NY futures were little changed this week, as March edged up just 19 points to close at 62.09 cents.
The cotton market has so far been immune to the gyrations in the global financial markets, as it continued to trade sideways for a second week in a row. In fact, the March contract has now settled the last eleven sessions in a very tight range of just 106 points, between 61.41 and 62.47 cents.
This is not to say that there was nothing going on in the cotton market, as average daily volume remained quite active at around 26,000 contracts, while overall open interest increased by some 7,000 contracts to 188,857 contracts. In other words, there seemed to be quite a bit of churning, as mills became more interested in buying and fixing below the 62 cents level, while speculators wanted to lower their long exposure in commodities in light of the shaky financial markets.
The latest CFTC report of January 12 showed that speculators and the trade swapped a considerable amount of futures and options, as specs reduced their net long by 2.34 million to just 1.58 million bales, whereas the trade cut its net short by 2.68 million bales to 7.64 million. Index Funds accounted for the difference, as they too reduced their net long by 0.33 million to 6.05 million bales.
The trade net short position has seen quite a significant drop over the last five weeks, as it has contracted by no less than 4.54 million bales from a season high of 12.18 million bales on December 8. This rapid drop in the trade net short suggests that business might have been a lot more active than generally believed, especially in non-US growths like Brazil, West Africa and India.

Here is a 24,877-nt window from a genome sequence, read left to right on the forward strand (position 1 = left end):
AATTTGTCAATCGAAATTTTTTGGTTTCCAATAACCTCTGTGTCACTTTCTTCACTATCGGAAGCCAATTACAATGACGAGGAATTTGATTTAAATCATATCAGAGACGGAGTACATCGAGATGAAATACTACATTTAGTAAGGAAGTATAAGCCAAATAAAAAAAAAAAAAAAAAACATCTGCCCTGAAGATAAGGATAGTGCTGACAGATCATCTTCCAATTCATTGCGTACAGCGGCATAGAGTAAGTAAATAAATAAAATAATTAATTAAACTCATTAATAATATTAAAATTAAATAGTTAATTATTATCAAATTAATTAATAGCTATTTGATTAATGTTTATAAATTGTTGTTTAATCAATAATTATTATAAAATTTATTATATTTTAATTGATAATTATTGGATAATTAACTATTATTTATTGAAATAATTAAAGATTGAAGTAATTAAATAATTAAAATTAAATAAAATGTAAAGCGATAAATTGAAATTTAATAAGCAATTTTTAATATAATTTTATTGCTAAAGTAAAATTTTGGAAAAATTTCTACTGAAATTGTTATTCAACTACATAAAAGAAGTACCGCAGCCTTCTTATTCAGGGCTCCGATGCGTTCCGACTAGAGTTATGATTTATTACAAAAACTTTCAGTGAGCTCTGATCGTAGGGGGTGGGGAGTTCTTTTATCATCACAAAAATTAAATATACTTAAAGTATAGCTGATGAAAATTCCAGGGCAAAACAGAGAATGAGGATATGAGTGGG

The latter two, which make up all of the current quotes used to calculate the AWP, have been quite strong in recent weeks, as crops in Pakistan and India got scaled back further, which in turn has boosted imports from West Africa. Prices in India have shot up again this week and traded at their highest level of the season. Already firm basis levels for premium grades have been getting firmer across the globe.
Against this backdrop one might assume that NY futures should be trading higher as well. But apart from a dismal macro outlook and the threat of Chinese reserve stocks holding the market back, we also need to consider that the futures market doesn’t necessarily represent the premium quality segment. The futures contract allows for grades as low as Low Middling and Middling light spotted to be delivered, with staple lengths as short as 1.1/32.
We just have to look at the current composition of the certified stock to see that a potential taker wouldn’t find much worthwhile in there. The latest recap showed that out of 64,000 bales there were less than 3,000 bales Middling 1.1/8 and higher, whereas 44,000 bales consisted of various grades with 1.1/32 and 1.1/16 staple, which are undesirable at the stated price. Therefore, NY futures currently represent more of a low-grade value, which helps to explain why the basis for premium grades is strengthening.
The strong US dollar might be another reason why the futures market has been encountering resistance lately. For example, even though the futures market is still at more or less the same price level as a year ago, importers have to pay a lot more for cotton in local currency. In the case of Turkey the US dollar has appreciated 26% year-on-year, against India and Indonesia it has been over 9%, while Vietnam has seen a more moderate 5% change.